Saturday, January 31, 2009

For forms of government let fools contest;

Just a reminder:
For forms of government let fools contest;

Whate'er is best administer'd is best:

For modes of faith let graceless zealots fight;

His can't be wrong whose life is in the right.

In Faith and Hope the world will disagree,

But all mankind's concern is Charity:

All must be false that thwart this one great end,

And all of God that bless mankind or mend.

Alexander Pope, Essay on Man, EPISTLE III: Of the Nature and State of Man, With Respect to Society

Or, to quote a South Asia poet I have quoted before:

mazhab thoe buss mazhab-e-dhil hai; baaqee sub gumraahee hai

[the only (true) creed is the creed of the heart; all else is heresy]

Friday, January 30, 2009

Erdovan, Davos, and Dealing with Israel

This mornings Stratfor Podcast is titled "Erdovan's Davos Walkout Lays Down the Marker". I haven't heard it yet (hoping to, on the exercise machine), but just from that title, you can see one thing: the recognition of Israel has been anathema in the Muslim world, but if you had wondered if any good could ever come out of recognizing them, this is it. The fact that Turkey is seen in the Western World as a "moderate" Muslim state and has respect for being one of very few Muslim states to recognize Israel gives Erdogan's action much more weight than, say, a Pakistani or Indonesian leader doing the same. I am not saying Pakistan should up and recognize Israel, but it's something for Pakistanis to think about in the debate of whether and when to think about "normalizing" relations.

Folks not related to Pakistan might ask: Why Pakistan, specifically? Why not Saudi Arabia, or Indonesia? Well, Pakistan IS the 2nd largest Muslim nation in the world--and it's not Arab, and it's the only nuclear power in the Muslim world. Not to mention that ideologically and socially, it's a center of much that happens and affects the rest of the world--both Muslim and otherwise. This IS the "most dangerous country in the world" if we are to believe the conventional wisdom in the West; this is the "training ground of terrorists", no? Of course, it is a country I identify with (together with the US and Nigeria), and therefore it's my job to raise the issue in its context; others can chime in with the view from their corner of the globe.

Tuesday, January 27, 2009

My Brother Barack Hussain talks to Al Arabiya

When my son started First Grade, come the start of African-American History Month, he coolly informed his first (predominantly East and South Asian) classmates that his otherwise very Pakistani-looking, and -sounding, "dad is an African-American". I do not remember ever having used that phrase within earshot of him. But he knows that I was born in same region of Africa that is the origin of most of the people who came to this country as slaves. One way to put it, therefore, is that I came to this country as an African-born grad student much like Barack Obama Sr.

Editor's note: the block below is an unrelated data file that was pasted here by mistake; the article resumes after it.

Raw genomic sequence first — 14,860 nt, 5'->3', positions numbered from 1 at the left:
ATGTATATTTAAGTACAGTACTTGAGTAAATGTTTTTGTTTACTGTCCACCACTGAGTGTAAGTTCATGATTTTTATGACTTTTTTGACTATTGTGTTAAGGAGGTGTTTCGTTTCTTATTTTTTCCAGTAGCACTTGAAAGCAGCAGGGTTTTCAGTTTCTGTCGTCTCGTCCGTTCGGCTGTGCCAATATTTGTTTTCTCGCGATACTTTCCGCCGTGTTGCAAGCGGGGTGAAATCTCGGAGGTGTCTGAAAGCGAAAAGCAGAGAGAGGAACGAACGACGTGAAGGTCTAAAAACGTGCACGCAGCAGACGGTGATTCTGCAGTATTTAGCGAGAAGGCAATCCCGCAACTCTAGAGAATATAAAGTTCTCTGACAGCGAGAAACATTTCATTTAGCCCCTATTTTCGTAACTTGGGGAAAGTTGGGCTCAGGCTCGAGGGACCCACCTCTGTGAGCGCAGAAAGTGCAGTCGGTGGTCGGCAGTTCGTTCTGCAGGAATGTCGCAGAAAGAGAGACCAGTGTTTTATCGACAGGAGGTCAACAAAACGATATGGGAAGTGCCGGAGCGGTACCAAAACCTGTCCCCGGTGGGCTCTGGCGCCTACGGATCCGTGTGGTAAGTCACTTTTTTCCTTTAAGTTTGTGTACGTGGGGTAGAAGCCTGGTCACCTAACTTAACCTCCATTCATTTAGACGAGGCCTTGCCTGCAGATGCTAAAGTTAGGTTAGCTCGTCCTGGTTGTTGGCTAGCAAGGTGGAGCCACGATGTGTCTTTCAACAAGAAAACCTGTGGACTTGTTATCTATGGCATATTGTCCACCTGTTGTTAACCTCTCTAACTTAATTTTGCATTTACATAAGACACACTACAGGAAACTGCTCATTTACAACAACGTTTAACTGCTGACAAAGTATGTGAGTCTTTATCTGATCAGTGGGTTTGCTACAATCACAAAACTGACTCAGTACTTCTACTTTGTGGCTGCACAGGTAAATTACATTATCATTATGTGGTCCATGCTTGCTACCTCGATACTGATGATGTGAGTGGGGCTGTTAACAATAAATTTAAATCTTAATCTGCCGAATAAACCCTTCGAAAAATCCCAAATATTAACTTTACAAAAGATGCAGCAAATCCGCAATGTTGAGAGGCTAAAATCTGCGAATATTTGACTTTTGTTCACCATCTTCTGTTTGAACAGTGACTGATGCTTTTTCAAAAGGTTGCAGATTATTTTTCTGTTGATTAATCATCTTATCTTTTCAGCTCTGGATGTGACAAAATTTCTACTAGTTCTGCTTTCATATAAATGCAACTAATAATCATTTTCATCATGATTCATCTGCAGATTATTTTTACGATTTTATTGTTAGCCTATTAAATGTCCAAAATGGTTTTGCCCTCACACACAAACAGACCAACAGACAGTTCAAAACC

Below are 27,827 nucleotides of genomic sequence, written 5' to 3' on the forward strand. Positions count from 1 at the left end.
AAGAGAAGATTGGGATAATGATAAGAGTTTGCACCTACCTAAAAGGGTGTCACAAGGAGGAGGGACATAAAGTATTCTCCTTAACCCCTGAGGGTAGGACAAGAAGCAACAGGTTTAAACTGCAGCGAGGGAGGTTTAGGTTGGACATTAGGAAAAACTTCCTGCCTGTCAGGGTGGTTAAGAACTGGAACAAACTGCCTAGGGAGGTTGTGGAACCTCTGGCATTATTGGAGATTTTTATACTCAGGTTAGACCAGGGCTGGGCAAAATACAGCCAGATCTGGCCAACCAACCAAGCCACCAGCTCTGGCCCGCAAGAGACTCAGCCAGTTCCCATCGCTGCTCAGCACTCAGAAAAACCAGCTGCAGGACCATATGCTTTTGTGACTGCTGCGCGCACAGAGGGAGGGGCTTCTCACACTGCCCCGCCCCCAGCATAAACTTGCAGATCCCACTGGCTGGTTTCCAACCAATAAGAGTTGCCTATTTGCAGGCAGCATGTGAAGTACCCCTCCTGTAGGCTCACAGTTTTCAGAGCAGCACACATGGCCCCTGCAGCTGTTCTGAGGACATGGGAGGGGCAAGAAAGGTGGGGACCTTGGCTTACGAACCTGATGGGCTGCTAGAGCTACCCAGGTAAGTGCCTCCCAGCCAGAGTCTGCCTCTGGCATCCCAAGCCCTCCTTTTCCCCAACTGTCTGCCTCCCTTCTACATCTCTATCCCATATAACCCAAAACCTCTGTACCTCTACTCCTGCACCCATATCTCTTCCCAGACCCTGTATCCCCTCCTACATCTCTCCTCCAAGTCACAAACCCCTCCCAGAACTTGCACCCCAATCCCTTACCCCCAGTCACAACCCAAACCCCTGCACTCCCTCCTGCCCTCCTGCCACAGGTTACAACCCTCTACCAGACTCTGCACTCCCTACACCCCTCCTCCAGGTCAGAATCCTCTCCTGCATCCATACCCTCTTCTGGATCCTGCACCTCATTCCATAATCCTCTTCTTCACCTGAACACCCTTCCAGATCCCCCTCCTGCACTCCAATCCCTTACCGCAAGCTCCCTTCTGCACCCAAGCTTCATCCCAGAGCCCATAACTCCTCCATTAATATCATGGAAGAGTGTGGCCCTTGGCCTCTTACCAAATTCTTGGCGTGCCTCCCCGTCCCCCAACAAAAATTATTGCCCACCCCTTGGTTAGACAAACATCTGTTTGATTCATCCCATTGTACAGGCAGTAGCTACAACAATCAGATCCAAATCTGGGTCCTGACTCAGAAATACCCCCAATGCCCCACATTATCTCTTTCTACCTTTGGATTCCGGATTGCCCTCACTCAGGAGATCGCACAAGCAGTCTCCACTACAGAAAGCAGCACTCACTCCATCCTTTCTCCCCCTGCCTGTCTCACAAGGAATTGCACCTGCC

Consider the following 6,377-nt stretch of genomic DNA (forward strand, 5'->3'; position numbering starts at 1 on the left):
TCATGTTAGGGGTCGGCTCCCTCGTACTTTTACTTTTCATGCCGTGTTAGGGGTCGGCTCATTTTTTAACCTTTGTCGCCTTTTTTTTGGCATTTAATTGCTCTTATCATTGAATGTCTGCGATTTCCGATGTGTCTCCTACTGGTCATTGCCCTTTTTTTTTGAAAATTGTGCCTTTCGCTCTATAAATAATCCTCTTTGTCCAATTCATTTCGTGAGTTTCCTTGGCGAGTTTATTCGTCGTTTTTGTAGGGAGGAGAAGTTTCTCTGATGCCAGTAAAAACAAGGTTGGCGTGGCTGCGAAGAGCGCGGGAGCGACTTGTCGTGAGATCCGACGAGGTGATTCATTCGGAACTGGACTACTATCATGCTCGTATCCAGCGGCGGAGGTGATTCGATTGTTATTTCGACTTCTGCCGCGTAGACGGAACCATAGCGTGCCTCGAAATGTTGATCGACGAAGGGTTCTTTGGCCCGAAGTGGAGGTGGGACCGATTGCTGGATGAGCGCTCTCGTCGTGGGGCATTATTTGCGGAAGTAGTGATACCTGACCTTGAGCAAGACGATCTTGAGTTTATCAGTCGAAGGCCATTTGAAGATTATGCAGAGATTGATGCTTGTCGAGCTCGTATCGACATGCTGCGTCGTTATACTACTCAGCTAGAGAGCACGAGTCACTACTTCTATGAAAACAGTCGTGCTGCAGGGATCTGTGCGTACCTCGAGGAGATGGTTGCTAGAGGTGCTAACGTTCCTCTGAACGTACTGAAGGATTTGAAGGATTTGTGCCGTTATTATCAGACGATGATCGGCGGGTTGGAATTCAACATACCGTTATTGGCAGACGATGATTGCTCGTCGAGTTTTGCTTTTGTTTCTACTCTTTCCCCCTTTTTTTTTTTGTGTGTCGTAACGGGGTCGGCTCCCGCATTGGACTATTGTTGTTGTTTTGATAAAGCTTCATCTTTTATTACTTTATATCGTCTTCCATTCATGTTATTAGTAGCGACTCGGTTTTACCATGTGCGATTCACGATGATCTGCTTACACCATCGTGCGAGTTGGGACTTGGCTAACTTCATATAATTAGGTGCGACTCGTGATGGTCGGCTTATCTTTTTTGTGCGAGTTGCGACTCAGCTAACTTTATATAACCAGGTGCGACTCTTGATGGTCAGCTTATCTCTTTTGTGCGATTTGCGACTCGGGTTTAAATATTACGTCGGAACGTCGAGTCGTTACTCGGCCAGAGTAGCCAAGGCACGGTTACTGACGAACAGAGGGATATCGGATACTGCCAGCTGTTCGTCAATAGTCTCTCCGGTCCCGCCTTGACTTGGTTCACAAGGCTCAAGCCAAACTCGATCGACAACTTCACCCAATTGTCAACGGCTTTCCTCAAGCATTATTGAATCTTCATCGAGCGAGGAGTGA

So don't get me wrong; I love my brother Barack Hussain. I have been following his presidential ambitions almost from the first buzz around a possible run--and have discussed it in my blogging and even Urdu podcasting. I am joyous at seeing him in the White House. To repeat the cliche, it tells me that my now 8-year old son and, even more possibly, my 4-year old daughter can really follow in his footsteps.

And I am actually one person who did NOT hold his staying mum about the events in Gaza over the last month or so against him. Speaking out would only have used up political capital that he didn't need to spend for no substantial gain. Whichever way he chose to lean, it would have have cost him; either in terms of political support at home, or in goodwill that he still has on "the Muslim street".

But when my brother Barack Hussain says:
"My job to the Muslim world is to communicate that the Americans are not your enemy."
And then his first real communique in terms of practically reaching out and touching, so to speak, people in the Muslim world is an unmanned drone dropping bombs in violation of the sovereignty of the 2nd largest Muslim country in the Muslim world--a country that has been one of the longest-term and most faithful allies of the US--then I feel it is my duty, as a person who wants him to succeed, to ask him to think about what message the people who actually live at the business end of that communique will be receiving.

In case you missed the full interview (say you've been vacationing on Mars and just returned), here is his first formal foray into the Muslim media 

Tuesday, January 13, 2009

Wading into the Palestine Discussion

Okay. I guess it is time to talk about Palestine--if nothing else, because that's what everyone seems to want to talk about and the issue intersects with everything else  that's happening.

When one  friend put me on the spot by asking my opinion about the "Palestinian issue", my first reaction was to ask whether he meant the Palestinian issue or the current situation in Gaza. Of course, Maulana Techno promptly said I was free to comment on whichever I felt was more relevant and urgent and what was possible given the medium (a Facebook comment-swap). Here, expanded to some extent and rephrased a bit, is what I said: